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The significance of Snow's famous cholera map is that, by closing the Broad Street pump by removing its handle, Dr. Snow stopped a major cholera epidemic, and thus demonstrated that cholera is a water borne disease. This was not previously understood. The map is the most famous and classical example in the field of medical cartography. Map
Snow was a sceptic of the then-dominant miasma theory that stated that diseases such as cholera and bubonic plague were caused by pollution or a noxious form of "bad air". The germ theory of disease had not yet been developed, so Snow did not understand the mechanism by which the disease was transmitted. His observation of the evidence led him to discount the theory of foul air. He first publicised his theory in an 1849 essay, On the Mode of Communication of Cholera, followed by a more detailed treatise in 1855 incorporating the results of his investigation of the role of the water supply in the Soho epidemic of 1854. By talking to local residents (with the help of Reverend Henry Whitehead), he identified the source of the outbreak as the public water pump on Broad Street (now Broadwick Street). Although Snow's chemical and microscope examination of a water sample from the Broad Street pump did not conclusively prove its danger, his studies of the pattern of the disease were convincing enough to persuade the local council to disable the well pump by removing its handle. This action has been commonly credited as ending the outbreak, but Snow observed that the epidemic may have already been in rapid decline: There is no doubt that the mortality was much diminished, as I said before, by the flight of the population, which commenced soon after the outbreak; but the attacks had so far diminished before the use of the water was stopped, that it is impossible to decide whether the well still contained the cholera poison in an active state, or whether, from some cause, the water had become free from it.
John Snow memorial and public house on Broadwick Street, Soho
Snow later used a dot map to illustrate the cluster of cholera cases around the pump. He also used statistics to illustrate the connection between the quality of the water source and cholera cases. He showed that the Southwark and Vauxhall Waterworks Company was taking water from sewage-polluted sections of the Thames and delivering the water to homes, leading to an increased incidence of cholera. Snow's study was a major event in the history of public health and geography. It is regarded as the founding event of the science of epidemiology.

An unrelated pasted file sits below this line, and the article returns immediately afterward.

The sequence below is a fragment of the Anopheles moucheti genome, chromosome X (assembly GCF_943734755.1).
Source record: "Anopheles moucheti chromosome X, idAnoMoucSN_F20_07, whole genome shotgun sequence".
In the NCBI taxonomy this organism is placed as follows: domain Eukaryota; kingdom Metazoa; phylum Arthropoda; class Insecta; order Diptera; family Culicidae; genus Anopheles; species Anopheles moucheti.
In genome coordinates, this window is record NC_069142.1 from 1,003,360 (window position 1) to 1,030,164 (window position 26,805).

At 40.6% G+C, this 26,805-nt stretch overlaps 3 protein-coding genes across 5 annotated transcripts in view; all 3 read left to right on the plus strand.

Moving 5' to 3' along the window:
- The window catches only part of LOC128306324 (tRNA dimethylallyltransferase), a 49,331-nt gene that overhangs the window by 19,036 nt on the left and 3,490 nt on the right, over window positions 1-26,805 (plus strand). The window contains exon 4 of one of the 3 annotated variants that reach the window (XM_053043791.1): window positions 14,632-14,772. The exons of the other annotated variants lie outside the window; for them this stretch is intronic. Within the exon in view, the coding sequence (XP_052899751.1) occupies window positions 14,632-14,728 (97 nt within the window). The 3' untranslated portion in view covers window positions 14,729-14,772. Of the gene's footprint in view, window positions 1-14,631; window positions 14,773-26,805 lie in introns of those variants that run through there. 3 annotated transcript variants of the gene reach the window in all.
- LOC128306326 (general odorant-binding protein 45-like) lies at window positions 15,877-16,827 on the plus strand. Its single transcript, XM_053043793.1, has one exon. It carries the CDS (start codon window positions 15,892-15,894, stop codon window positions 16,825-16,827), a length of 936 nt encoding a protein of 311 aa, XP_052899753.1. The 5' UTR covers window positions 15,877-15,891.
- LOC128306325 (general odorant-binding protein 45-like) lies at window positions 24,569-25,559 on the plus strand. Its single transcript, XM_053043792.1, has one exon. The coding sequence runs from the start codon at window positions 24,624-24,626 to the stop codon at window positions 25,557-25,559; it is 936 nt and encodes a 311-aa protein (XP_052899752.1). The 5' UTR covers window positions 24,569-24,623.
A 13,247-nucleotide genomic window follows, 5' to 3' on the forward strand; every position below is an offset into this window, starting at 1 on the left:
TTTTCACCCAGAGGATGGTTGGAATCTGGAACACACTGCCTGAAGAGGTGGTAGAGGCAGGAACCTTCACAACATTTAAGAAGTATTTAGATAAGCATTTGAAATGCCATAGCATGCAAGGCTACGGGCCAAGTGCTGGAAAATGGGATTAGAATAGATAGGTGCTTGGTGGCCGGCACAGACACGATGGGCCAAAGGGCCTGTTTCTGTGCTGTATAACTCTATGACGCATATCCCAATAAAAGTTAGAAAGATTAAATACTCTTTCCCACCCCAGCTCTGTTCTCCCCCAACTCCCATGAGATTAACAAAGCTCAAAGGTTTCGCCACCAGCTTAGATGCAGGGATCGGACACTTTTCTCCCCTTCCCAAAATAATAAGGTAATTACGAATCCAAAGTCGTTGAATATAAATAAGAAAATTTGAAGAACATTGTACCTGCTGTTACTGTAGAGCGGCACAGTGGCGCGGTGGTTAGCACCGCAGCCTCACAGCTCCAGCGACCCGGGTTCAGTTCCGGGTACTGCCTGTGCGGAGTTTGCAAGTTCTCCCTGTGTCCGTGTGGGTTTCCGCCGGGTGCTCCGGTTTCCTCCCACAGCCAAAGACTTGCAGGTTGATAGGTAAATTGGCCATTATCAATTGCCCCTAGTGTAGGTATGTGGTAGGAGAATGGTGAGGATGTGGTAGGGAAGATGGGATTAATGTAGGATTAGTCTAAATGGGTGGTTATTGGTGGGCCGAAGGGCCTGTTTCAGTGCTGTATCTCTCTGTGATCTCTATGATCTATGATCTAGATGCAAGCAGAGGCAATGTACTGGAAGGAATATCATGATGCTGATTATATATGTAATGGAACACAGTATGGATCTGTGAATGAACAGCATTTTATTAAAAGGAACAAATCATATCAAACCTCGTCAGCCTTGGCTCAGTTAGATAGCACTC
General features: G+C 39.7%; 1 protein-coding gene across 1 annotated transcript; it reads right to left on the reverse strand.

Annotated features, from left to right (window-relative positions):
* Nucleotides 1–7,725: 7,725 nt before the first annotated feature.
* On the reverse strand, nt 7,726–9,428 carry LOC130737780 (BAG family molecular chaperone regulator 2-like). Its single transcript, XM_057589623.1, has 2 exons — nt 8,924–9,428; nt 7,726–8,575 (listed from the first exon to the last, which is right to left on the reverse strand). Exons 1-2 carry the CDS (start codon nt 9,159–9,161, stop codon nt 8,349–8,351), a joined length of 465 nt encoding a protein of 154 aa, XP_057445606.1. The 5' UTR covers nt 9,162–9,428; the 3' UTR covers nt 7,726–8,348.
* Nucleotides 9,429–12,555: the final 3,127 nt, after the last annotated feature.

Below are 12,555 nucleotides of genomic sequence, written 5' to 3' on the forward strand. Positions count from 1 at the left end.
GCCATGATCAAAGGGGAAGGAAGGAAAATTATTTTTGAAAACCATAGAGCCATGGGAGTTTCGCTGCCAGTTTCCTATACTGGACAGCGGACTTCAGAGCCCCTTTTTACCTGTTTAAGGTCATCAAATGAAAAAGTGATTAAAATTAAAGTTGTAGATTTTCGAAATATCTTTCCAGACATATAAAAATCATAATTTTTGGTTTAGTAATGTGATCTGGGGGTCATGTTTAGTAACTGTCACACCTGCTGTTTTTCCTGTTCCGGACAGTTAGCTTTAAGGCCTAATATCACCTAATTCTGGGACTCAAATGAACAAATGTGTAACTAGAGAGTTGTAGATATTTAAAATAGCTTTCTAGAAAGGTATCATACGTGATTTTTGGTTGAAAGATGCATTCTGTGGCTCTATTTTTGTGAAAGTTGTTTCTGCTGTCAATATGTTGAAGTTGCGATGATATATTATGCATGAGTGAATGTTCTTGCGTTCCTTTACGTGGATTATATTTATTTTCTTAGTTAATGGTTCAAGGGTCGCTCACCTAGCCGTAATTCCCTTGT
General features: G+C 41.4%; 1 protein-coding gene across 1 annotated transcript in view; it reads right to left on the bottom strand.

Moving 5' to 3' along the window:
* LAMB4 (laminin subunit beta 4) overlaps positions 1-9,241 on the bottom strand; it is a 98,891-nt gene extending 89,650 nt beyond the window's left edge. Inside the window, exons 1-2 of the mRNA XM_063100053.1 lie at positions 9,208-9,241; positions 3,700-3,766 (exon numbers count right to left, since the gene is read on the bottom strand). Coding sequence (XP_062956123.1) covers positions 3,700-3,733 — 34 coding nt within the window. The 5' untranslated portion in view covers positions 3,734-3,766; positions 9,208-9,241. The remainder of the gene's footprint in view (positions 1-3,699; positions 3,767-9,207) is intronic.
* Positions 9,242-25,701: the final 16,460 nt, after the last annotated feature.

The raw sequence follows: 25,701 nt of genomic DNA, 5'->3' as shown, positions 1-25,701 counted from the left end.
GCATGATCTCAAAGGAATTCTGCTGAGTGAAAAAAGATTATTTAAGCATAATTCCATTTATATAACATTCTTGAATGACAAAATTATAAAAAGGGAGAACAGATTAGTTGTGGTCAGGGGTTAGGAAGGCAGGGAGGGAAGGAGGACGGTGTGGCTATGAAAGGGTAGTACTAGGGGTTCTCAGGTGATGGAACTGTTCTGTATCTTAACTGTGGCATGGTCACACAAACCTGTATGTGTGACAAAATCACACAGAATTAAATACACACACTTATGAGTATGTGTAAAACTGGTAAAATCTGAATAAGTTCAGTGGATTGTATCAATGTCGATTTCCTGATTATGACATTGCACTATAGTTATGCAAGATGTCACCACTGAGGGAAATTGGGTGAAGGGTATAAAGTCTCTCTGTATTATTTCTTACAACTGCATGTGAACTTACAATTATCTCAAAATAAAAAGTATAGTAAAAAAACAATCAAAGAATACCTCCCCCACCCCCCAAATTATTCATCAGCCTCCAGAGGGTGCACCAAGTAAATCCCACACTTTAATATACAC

On proceeding to the spot, I found that nearly all the deaths had taken place within a short distance of the [Broad Street] pump. There were only ten deaths in houses situated decidedly nearer to another street-pump. In five of these cases the families of the deceased persons informed me that they always sent to the pump in Broad Street, as they preferred the water to that of the pumps which were nearer. In three other cases, the deceased were children who went to school near the pump in Broad Street...
With regard to the deaths occurring in the locality belonging to the pump, there were 61 instances in which I was informed that the deceased persons used to drink the pump water from Broad Street, either constantly or occasionally...
The result of the inquiry, then, is, that there has been no particular outbreak or prevalence of cholera in this part of London except among the persons who were in the habit of drinking the water of the above-mentioned pump well.
I had an interview with the Board of Guardians of St James's parish, on the evening of the 7th inst [7 September], and represented the above circumstances to them. In consequence of what I said, the handle of the pump was removed on the following day.
John Snow, letter to the editor of the Medical Times and Gazette: